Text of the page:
Examining possible workplace biases, whether conscious or unconscious, is a resolute step toward eliminating the root causes of social prejudices and stereotypes. How do you know if these things stay hidden in the psyche of many people in your workplace?
Almost every day we quickly and automatically categorize people either as a friend, enemy, stranger, or in other social characteristics. We do this even without getting to know the person more closely. Such biases breed various forms of stereotypes, prejudices and, worse, discrimination.
Defining the terms
First and foremost, there is a need to define some terms for better understanding.
Merriam-webster.com defines this term as “something conforming to a fixed or general pattern; a standardized mental picture that is held in common by members of a group and that represents an oversimplified opinion, prejudiced attitude, or uncritical judgment.”
Such images, which can be negative or positive, are constantly reproduced by the mass media, or those passed on by parents, peers, and other people.
Merriam-webster.com defines this term as “an irrational attitude of hostility directed against an individual, a group, a race, or their supposed characteristics.”
Such negative attitude is caused by ignorance that fuels fear of, or hatred against other people. It starts with close attachment to a circle of acquaintances and victimizes those who do not belong to the group.
Merriam-webster.com defines the term as “the act, practice, or an instance of discriminating categorically rather than individually.” Such acts entail treating people unequally due to their memberships to certain groups. This also involves hate crimes.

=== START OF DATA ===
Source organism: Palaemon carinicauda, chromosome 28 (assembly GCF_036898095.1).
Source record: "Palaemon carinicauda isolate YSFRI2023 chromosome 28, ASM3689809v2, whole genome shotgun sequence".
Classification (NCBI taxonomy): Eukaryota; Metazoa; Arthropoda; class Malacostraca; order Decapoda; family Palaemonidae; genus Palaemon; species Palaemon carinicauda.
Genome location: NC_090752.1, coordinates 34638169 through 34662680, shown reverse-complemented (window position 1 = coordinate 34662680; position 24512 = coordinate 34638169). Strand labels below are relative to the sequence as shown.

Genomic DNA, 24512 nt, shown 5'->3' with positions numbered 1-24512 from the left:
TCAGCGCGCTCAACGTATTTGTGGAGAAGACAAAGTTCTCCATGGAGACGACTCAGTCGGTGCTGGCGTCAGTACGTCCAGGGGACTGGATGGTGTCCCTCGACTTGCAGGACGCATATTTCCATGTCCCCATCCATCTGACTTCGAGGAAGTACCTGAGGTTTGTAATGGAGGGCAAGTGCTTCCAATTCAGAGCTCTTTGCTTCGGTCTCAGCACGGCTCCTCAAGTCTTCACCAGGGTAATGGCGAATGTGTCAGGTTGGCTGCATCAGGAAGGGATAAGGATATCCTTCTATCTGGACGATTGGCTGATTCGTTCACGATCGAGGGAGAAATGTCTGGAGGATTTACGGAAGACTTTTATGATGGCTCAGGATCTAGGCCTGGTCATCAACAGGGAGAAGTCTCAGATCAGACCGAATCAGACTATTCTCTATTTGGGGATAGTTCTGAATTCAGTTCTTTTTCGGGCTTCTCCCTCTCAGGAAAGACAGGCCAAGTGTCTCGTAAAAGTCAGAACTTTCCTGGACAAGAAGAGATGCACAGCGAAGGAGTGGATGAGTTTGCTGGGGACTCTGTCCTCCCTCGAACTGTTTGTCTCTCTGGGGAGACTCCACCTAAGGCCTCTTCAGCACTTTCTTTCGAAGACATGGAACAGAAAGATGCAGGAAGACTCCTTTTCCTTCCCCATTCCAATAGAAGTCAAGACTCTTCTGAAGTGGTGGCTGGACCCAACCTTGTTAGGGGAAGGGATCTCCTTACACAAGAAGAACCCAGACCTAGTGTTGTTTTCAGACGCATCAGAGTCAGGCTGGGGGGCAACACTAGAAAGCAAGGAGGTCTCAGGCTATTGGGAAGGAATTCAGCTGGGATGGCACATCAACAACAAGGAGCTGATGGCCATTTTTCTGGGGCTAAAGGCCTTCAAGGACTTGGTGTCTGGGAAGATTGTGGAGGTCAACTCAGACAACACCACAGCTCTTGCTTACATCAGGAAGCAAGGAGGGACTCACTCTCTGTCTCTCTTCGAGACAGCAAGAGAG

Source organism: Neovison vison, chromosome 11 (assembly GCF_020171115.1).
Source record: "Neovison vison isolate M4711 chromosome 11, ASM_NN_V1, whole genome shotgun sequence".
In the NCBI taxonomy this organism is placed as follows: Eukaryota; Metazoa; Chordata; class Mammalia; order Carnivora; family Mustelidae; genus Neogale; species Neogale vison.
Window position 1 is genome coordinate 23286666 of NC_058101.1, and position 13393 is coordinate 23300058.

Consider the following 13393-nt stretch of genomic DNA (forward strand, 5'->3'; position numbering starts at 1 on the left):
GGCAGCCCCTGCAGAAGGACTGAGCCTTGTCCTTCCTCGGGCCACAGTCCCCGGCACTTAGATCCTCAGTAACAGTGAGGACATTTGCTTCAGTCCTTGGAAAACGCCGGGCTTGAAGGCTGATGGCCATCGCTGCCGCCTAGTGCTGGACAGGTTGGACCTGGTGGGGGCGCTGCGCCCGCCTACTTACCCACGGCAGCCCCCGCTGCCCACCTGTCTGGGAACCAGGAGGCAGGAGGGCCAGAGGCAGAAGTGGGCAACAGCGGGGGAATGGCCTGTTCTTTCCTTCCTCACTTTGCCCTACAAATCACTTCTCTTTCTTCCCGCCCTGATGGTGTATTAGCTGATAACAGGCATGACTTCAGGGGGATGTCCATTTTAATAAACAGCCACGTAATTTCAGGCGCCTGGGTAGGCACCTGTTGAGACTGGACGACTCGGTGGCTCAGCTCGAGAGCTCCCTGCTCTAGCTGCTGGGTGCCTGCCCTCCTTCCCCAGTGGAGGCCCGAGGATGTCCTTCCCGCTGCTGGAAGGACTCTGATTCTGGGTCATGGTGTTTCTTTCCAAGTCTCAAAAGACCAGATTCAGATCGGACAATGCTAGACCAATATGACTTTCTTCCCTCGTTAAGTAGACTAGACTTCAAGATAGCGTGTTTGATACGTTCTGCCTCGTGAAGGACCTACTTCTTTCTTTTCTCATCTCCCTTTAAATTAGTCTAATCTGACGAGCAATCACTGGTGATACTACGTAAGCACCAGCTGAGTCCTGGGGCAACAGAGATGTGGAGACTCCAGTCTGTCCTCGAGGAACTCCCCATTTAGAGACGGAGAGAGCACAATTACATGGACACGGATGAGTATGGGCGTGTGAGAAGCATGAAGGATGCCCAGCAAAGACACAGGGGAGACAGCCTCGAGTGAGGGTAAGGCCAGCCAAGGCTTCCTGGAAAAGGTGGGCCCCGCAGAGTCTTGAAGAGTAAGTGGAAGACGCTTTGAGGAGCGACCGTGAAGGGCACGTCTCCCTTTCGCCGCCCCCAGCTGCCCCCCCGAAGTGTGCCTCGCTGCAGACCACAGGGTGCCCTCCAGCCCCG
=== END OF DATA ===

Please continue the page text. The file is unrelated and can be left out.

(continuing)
How we are molded
We are all molded to learn prejudice, stereotypes, and discrimination. It is believed that as early as age three, children begin to pick up terms of prejudice such as verbal or racial slurs, ethnic jokes, and other forms of discriminatory acts.
The mass media plays an influential role in unfairly depicting a person in a certain mood, scene, or character. People with disabilities are portrayed by popular culture as weak, while those with normal physicality are portrayed as strong.
People tend to embrace, reinforce, or perpetuate these to conform to the attitudes of certain groups or cultures. Sometimes they tend to resist change when their attitudes are criticized or challenged.
Related to work
Stories of employment or workplace discrimination are ignored but actually happen. A manager of a toy store refuses to hire someone in a wheelchair because the wheelchair might scare the children.
An employer who owns a trendy boutique, meanwhile, does not hire a Muslim woman merely because she’s wearing a head scarf. Clothing stores prefer to hire salesladies who look young, attractive, and thin.
According to results of a social experiment, job interviewers who are white would sit farther away from black applicants than from white applicants. In addition, however, they tend to commit more speech errors or end the interview sooner.
Many people try to justify these attitudes and behavior as something triggered by stress or competition. Sometimes, relaxation or distraction tasks are used as excuses, rather than admit they are displaying discrimination.
Need for rectification
There is an urgent need for people to understand where these negative attitude and behavior come from, how these influence their actions, and what could be done to prevent it.
Real-life situations in a wide range of human interactions provide growing evidences of prejudice, stereotype, and discriminatory acts, from hiring to promotions in workplaces.
It is a burden that some people argue that prejudice, stereotype, and discrimination is not a big problem when they are already showing signs of unconscious prejudice by denying that such problems do exist.
The first step toward rectifying the problem is to admit that biases and other forms of unfair treatment are learned early in life, and that it contradicts society’s commitment to justice and inequality.
Parents, teachers, law enforcers, as well as community and religious leaders should initiate the process of questioning old values and beliefs being perpetuated by peers and the media. Lessons promoting the values of equality should be taught among children in a significant way.
Being aware of the problem should motivate everyone to understand it further and act to make a change.
Related Article: 6 Ways to Help You Have the Right Work Attitude